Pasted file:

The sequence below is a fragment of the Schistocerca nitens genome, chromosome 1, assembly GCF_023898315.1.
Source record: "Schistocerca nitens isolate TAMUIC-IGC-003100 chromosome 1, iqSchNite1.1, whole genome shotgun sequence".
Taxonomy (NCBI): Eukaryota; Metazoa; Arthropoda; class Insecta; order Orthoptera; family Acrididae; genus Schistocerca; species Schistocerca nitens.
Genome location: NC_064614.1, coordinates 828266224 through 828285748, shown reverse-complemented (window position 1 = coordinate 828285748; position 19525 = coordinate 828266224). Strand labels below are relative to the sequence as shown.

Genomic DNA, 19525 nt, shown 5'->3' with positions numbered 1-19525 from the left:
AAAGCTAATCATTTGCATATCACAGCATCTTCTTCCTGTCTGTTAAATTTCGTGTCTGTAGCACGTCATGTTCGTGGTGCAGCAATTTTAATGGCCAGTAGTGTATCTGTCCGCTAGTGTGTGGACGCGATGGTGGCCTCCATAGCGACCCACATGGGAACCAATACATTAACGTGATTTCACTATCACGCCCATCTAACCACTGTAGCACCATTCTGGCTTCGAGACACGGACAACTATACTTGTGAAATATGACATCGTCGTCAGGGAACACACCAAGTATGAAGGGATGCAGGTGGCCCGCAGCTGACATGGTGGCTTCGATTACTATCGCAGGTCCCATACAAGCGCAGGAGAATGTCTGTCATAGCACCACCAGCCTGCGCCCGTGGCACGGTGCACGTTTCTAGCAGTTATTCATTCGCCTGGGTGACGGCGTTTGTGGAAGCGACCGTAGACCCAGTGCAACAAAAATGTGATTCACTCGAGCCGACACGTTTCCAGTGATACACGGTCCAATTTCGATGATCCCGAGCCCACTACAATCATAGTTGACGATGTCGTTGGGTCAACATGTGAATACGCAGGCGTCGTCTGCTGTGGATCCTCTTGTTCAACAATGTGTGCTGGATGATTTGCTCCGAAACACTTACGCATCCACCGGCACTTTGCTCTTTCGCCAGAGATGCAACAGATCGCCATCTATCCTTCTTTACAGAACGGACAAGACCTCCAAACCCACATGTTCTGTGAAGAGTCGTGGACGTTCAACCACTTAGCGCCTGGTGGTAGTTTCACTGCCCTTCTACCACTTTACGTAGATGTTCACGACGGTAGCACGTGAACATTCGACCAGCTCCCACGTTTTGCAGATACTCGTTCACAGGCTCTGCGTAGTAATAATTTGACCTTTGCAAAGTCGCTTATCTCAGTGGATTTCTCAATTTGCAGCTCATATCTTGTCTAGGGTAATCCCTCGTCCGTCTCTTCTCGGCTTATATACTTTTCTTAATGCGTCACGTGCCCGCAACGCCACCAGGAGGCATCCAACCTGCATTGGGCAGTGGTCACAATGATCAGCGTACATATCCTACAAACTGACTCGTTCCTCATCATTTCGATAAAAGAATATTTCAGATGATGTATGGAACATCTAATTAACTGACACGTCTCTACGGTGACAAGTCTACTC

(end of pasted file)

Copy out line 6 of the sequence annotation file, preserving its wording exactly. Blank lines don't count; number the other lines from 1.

AAAGCTAATCATTTGCATATCACAGCATCTTCTTCCTGTCTGTTAAATTTCGTGTCTGTAGCACGTCATGTTCGTGGTGCAGCAATTTTAATGGCCAGTAGTGTATCTGTCCGCTAGTGTGTGGACGCGATGGTGGCCTCCATAGCGACCCACATGGGAACCAATACATTAACGTGATTTCACTATCACGCCCATCTAACCACTGTAGCACCATTCTGGCTTCGAGACACGGACAACTATACTTGTGAAATATGACATCGTCGTCAGGGAACACACCAAGTATGAAGGGATGCAGGTGGCCCGCAGCTGACATGGTGGCTTCGATTACTATCGCAGGTCCCATACAAGCGCAGGAGAATGTCTGTCATAGCACCACCAGCCTGCGCCCGTGGCACGGTGCACGTTTCTAGCAGTTATTCATTCGCCTGGGTGACGGCGTTTGTGGAAGCGACCGTAGACCCAGTGCAACAAAAATGTGATTCACTCGAGCCGACACGTTTCCAGTGATACACGGTCCAATTTCGATGATCCCGAGCCCACTACAATCATAGTTGACGATGTCGTTGGGTCAACATGTGAATACGCAGGCGTCGTCTGCTGTGGATCCTCTTGTTCAACAATGTGTGCTGGATGATTTGCTCCGAAACACTTACGCATCCACCGGCACTTTGCTCTTTCGCCAGAGATGCAACAGATCGCCATCTATCCTTCTTTACAGAACGGACAAGACCTCCAAACCCACATGTTCTGTGAAGAGTCGTGGACGTTCAACCACTTAGCGCCTGGTGGTAGTTTCACTGCCCTTCTACCACTTTACGTAGATGTTCACGACGGTAGCACGTGAACATTCGACCAGCTCCCACGTTTTGCAGATACTCGTTCACAGGCTCTGCGTAGTAATAATTTGACCTTTGCAAAGTCGCTTATCTCAGTGGATTTCTCAATTTGCAGCTCATATCTTGTCTAGGGTAATCCCTCGTCCGTCTCTTCTCGGCTTATATACTTTTCTTAATGCGTCACGTGCCCGCAACGCCACCAGGAGGCATCCAACCTGCATTGGGCAGTGGTCACAATGATCAGCGTACATATCCTACAAACTGACTCGTTCCTCATCATTTCGATAAAAGAATATTTCAGATGATGTATGGAACATCTAATTAACTGACACGTCTCTACGGTGACAAGTCTACTC